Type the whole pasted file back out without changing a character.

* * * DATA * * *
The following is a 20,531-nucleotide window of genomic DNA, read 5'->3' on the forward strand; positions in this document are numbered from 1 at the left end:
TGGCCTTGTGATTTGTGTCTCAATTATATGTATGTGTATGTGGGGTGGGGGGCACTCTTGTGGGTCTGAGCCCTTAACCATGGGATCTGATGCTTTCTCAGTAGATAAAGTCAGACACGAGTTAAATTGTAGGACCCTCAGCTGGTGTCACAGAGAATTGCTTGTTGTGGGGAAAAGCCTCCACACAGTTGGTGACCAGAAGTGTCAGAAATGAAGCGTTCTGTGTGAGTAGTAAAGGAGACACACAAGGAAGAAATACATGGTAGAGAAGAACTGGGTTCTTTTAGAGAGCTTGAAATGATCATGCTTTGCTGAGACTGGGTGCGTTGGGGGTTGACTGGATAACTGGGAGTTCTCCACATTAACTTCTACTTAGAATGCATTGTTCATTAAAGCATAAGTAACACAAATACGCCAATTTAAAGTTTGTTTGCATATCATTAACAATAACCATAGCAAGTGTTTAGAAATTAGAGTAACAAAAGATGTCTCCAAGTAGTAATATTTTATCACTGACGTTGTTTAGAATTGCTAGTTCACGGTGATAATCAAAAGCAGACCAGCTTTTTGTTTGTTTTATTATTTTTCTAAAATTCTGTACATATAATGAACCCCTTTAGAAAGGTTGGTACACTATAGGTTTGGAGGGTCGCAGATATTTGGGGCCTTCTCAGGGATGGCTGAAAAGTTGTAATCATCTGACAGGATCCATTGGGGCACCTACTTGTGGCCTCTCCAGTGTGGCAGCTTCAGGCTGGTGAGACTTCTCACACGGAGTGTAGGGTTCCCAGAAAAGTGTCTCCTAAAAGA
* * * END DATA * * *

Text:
The following is a 20,531-nucleotide window of genomic DNA, read 5'->3' on the forward strand; positions in this document are numbered from 1 at the left end:
TGGCCTTGTGATTTGTGTCTCAATTATATGTATGTGTATGTGGGGTGGGGGGCACTCTTGTGGGTCTGAGCCCTTAACCATGGGATCTGATGCTTTCTCAGTAGATAAAGTCAGACACGAGTTAAATTGTAGGACCCTCAGCTGGTGTCACAGAGAATTGCTTGTTGTGGGGAAAAGCCTCCACACAGTTGGTGACCAGAAGTGTCAGAAATGAAGCGTTCTGTGTGAGTAGTAAAGGAGACACACAAGGAAGAAATACATGGTAGAGAAGAACTGGGTTCTTTTAGAGAGCTTGAAATGATCATGCTTTGCTGAGACTGGGTGCGTTGGGGGTTGACTGGATAACTGGGAGTTCTCCACATTAACTTCTACTTAGAATGCATTGTTCATTAAAGCATAAGTAACACAAATACGCCAATTTAAAGTTTGTTTGCATATCATTAACAATAACCATAGCAAGTGTTTAGAAATTAGAGTAACAAAAGATGTCTCCAAGTAGTAATATTTTATCACTGACGTTGTTTAGAATTGCTAGTTCACGGTGATAATCAAAAGCAGACCAGCTTTTTGTTTGTTTTATTATTTTTCTAAAATTCTGTACATATAATGAACCCCTTTAGAAAGGTTGGTACACTATAGGTTTGGAGGGTCGCAGATATTTGGGGCCTTCTCAGGGATGGCTGAAAAGTTGTAATCATCTGACAGGATCCATTGGGGCACCTACTTGTGGCCTCTCCAGTGTGGCAGCTTCAGGCTGGTGAGACTTCTCACACGGAGTGTAGGGTTCCCAGAAAAGTGTCTCCTAAAAGA